It’s hard to believe in this day and age
of blinged-out narcissistic rants that there was once a time when
it seemed hip-hop music could save the world. The music was bold,
fresh, and gave voice to a generation that so desperately needed to
be heard and understood. Leading that charge was the militant,
socially conscious sound of Long Island’s Public Enemy. UCSB’s
MultiCultural Center is bringing Public Enemy’s frontman Chuck D to
the Isla Vista Theater on February 15 at 7 p.m. for a talk. Here’s
why the “Hard Rhymer” should not be missed.
#1Fear of a Black Planet and It Takes a Nation of
Millions to Hold Us Back : These two albums alone cemented
Public Enemy as music royalty. A musical call to arms, these albums
simultaneously terrified parents, inspired the youth, and
confronted controversial social issues like racism, poverty, and
police brutality in a way few have rarely done before or since.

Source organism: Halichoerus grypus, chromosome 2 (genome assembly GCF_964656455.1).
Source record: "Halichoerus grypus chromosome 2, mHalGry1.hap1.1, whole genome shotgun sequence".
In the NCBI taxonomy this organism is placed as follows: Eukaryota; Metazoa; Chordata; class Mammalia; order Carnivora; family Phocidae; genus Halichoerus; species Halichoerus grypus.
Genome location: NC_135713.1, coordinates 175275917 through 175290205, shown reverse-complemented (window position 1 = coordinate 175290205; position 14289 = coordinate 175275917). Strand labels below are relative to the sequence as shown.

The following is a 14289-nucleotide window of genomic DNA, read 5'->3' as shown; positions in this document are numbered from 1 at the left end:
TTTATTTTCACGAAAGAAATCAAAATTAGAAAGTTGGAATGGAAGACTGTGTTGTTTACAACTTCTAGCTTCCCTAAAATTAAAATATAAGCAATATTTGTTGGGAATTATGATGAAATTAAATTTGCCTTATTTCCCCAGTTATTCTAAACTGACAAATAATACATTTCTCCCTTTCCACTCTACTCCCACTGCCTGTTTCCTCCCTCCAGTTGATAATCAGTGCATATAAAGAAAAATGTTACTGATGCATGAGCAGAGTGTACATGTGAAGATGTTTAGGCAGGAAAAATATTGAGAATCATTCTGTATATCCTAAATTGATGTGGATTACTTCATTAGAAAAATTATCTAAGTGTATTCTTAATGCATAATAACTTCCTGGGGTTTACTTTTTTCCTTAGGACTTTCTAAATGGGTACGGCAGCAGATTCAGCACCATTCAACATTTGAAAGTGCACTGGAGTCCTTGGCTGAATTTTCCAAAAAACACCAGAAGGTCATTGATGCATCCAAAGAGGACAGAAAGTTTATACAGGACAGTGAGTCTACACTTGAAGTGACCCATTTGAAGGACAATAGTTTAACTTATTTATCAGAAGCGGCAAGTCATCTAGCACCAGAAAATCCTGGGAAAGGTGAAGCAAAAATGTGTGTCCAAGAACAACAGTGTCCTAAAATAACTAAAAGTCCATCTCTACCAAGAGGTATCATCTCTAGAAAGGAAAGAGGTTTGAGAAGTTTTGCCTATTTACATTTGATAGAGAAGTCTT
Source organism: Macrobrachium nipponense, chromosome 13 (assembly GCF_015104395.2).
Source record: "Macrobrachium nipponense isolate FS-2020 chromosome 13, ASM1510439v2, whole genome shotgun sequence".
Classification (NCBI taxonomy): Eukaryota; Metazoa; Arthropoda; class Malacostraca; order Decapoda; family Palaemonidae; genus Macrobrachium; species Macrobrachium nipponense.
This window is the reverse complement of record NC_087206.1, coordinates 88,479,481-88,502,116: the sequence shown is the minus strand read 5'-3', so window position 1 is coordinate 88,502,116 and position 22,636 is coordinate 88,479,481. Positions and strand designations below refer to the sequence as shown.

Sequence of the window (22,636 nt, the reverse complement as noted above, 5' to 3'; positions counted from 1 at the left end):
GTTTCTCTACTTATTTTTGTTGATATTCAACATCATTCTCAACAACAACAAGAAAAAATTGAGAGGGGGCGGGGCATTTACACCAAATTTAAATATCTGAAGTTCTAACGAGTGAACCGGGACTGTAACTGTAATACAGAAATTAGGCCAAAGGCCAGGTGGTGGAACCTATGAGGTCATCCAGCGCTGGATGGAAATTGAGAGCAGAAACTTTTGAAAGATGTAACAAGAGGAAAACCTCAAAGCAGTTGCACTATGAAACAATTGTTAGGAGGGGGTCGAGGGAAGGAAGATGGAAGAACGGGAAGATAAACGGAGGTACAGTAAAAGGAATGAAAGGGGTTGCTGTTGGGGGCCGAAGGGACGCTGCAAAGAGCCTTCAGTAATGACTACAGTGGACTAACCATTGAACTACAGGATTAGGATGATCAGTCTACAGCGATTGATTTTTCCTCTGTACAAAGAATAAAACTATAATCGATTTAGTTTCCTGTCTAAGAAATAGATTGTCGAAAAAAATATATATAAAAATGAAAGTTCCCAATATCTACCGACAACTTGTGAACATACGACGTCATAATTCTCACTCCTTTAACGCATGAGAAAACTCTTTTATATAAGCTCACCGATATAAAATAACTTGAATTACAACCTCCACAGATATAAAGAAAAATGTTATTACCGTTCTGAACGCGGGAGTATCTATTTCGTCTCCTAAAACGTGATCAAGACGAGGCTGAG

#2Rapstation.com : This Web site launched by Chuck D in 1999 was
years ahead of its time, trumpeting elements of Internet culture
that have since become mainstream. A one-stop shop for hip-hop
info, social commentary, current events, free MP3 downloads, and
ring tones, Chuck D was blazing new ground when he dropped this
dot-com on the world.
#3“Fight the Power”: The 1989 song proclaimed:
“Elvis was a hero to most / But he never meant shit to me /
Straight up racist that sucker was simple and plain / Motherfuck
him and John Wayne / ’Cause I’m black and I’m proud. / I’m ready
and hyped plus I’m amped / Most of my heroes don’t appear on no
stamps.” With a rallying chorus to “fight the powers that be!” it
remains disturbingly relevant today.
#4 The man himself: Above all else, Chuck D
(Carlton Douglas Ridenhour) has a vicious and brilliant political
mind. Besides penning and spitting lyrics — including the
eye-opening songs “Bin Laden” in the wake of 9/11 about America’s
funding of mujahideen and “Hell No We Ain’t All Right!” after
Katrina — Chuck D has contributed to PBS documentaries, testified
before Congress, hosted his own talk show on Air America Radio,
published a book on rap, race, and reality, and narrated a film
about the evils of the diamond trade in Africa.